When considering getting a Weimaraner, it’s important to understand the differences between male and female Weimaraners. Although both genders are intelligent and affectionate, they have distinct characteristics you should know.
Male Weimaraners are active dogs that are willing to engage in any kind of exercise. They are extremely affectionate and eager to please, making them easy to train. On the other hand, females are more docile but can be quite stubborn at times. They are also affectionate but more wary of strangers.
In general, Weimaraners are great family pets. They are suitable for families that are athletic and lead an active lifestyle.
If you are weighing the advantages and disadvantages of male and female Weimaraners, read on! In this guide, I will discuss the different characteristics of both genders. Let’s begin!
Based on the American Kennel Club, a male Weimaraner would typically stand around 25 to 27 inches tall and weigh between 70 and 90 pounds.
Male Weimaraners appear heftier and are bulkier than females. They tend to have sturdier bodies because they engage in exercises and activities more frequently than females.
A female Weimaraner usually weighs around 55 to 75 pounds and stands from 23 to 25 inches. This two-inch discrepancy in their height makes a big difference.
Female Weimaraners usually have a slimmer build, making their male counterparts appear larger and stockier.
A friend of mine has been breeding Weimaraners for almost 10 years, and he has always mentioned to his clients that the only stark difference between the males and the females in terms of appearance is their size and build.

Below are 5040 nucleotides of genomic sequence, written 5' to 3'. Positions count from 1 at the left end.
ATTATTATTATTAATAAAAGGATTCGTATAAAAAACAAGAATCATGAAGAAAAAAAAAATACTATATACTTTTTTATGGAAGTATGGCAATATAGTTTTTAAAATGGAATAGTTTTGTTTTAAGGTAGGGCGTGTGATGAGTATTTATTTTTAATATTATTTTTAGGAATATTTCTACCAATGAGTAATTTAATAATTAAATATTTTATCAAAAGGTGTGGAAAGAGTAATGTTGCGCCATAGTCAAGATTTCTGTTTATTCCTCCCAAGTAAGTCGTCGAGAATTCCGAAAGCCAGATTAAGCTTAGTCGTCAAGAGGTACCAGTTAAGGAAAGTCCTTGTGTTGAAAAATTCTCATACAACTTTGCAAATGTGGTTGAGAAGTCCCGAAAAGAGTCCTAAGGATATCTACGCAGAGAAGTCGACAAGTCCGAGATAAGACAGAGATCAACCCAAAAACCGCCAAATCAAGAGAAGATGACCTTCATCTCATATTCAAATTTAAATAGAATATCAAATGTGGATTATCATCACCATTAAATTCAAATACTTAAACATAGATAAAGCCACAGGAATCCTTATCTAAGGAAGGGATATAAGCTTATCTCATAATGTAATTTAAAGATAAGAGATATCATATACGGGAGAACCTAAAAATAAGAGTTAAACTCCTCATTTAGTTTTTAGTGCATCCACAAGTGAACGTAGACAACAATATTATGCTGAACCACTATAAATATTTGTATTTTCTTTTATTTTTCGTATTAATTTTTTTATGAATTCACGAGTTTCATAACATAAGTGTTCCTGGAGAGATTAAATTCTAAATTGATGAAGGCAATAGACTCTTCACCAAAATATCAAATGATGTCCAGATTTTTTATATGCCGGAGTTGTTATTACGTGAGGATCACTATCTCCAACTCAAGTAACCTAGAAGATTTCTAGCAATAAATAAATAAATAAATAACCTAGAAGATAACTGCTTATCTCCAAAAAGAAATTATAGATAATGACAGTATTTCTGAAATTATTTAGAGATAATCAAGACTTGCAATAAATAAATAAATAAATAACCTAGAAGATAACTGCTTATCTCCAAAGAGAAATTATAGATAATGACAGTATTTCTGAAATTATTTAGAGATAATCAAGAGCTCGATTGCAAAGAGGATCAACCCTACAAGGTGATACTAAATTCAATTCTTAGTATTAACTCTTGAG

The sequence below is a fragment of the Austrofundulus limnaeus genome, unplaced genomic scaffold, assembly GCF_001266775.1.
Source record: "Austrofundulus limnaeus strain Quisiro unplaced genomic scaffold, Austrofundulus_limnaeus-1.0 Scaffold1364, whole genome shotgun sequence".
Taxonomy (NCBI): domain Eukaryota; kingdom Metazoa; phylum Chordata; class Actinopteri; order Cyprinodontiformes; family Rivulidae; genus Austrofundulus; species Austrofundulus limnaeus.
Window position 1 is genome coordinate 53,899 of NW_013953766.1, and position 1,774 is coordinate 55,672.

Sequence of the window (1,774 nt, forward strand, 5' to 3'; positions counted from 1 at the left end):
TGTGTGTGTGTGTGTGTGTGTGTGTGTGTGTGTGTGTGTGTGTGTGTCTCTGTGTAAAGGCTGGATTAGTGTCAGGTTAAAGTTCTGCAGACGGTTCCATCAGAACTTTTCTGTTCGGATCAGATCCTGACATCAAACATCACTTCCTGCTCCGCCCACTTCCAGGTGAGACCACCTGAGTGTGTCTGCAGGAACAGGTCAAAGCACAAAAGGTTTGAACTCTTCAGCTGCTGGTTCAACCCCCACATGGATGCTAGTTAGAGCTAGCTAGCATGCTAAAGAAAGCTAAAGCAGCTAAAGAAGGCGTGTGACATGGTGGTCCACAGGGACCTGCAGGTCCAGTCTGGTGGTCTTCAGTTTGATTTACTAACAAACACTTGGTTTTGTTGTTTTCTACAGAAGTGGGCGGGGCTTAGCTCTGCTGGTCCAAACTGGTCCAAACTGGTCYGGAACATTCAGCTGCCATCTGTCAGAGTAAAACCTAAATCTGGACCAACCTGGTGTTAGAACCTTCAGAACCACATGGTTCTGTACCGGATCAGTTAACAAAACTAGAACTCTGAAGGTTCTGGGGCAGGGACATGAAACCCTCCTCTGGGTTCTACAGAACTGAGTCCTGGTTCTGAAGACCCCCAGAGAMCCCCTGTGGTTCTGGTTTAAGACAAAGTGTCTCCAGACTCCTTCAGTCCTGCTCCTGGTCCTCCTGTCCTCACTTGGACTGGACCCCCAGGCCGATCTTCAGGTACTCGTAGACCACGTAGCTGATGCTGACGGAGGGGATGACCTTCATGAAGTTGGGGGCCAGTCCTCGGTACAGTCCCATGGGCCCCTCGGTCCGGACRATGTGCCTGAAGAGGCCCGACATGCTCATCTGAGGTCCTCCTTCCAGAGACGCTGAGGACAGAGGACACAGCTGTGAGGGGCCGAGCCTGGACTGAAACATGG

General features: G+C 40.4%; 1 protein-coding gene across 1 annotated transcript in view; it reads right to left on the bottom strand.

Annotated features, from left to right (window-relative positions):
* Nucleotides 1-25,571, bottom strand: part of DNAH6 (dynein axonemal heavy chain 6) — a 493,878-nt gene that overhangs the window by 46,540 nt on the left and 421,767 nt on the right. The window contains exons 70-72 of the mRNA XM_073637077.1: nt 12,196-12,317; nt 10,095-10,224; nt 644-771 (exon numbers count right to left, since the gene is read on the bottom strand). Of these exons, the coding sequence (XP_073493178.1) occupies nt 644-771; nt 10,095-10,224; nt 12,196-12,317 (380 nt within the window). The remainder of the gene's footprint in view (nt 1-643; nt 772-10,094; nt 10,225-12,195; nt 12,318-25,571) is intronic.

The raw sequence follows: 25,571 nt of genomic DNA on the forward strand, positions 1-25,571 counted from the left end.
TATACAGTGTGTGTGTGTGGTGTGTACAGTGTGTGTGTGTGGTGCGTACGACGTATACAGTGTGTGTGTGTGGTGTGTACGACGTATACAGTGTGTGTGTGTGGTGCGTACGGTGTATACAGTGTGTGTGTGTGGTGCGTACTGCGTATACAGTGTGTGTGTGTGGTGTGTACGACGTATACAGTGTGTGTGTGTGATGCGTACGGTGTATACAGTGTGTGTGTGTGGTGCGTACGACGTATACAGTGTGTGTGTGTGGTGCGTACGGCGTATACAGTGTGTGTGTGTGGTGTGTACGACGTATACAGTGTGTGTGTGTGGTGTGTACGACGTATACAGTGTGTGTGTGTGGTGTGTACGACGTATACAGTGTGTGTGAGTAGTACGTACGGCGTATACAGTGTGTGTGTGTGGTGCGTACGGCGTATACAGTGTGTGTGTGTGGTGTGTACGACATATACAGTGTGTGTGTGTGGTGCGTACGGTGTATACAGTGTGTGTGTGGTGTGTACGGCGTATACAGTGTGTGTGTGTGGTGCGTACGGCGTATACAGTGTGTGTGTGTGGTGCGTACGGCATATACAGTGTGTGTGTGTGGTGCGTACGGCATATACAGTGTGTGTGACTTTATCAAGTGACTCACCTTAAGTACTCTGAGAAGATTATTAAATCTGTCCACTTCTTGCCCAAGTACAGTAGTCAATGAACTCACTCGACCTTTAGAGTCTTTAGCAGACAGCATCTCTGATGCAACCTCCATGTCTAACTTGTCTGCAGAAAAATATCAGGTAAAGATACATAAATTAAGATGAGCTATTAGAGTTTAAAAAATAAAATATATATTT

He has shared that most clients are more concerned with the quality of the Weimaraner’s fine silver-gray coat that it is famous for, which both genders possess.
Both the male and the female also share the classic looks of a Weimaraner, with huge ears hanging on the side of their faces and long, dark gray noses.
Male Weimaraners being more lovable is a misconception. Both genders are charming in their ways.
However, males do tend to be more affectionate, and they love having the attention of their owners. They are also playful and goofy and tend to mature later than their female counterparts.
Other male Weimaraners act like puppies even after a few years. They are also more emotionally sensitive and prone to separation anxiety, so it is best not to leave them alone for long periods.
They also have a strong desire to please and would do anything just to receive praise from their owners.
Female Weimaraners are a bit more reserved. Since they are more independent, they love spending time alone.
They can also be affectionate and become more possessive of their owner and family than their male counterparts. Because of this, they are quite aloof towards strangers, making them better guard dogs than males.
They bark a lot, not just towards strangers but also when they are displeased and aren’t able to get what they want.
Even though they are known to mature faster than males, they do not have the same eagerness to please their owners as their male counterparts.
Behavior and Training
Generally, Weimaraners take their time when it comes to maturing. But male Weimaraners would often show puppy-like behaviors for several years, and sometimes they would not even grow out of this.
When it comes to training male Weimaraners, one would need a lot of patience, for they have short attention spans. They get easily distracted, but even if that is the case, training them is easier than with females.
They have strong greed for praise and rewards, which is why they tend to be more obedient during training. You just need to be persistent and give them plenty of praise. They are also motivated by food treats.
Male Weimaraners also have tendencies to mark their territories. They are sensitive dogs and might do so to make themselves comfortable in their homes, especially when they smell a new scent around them.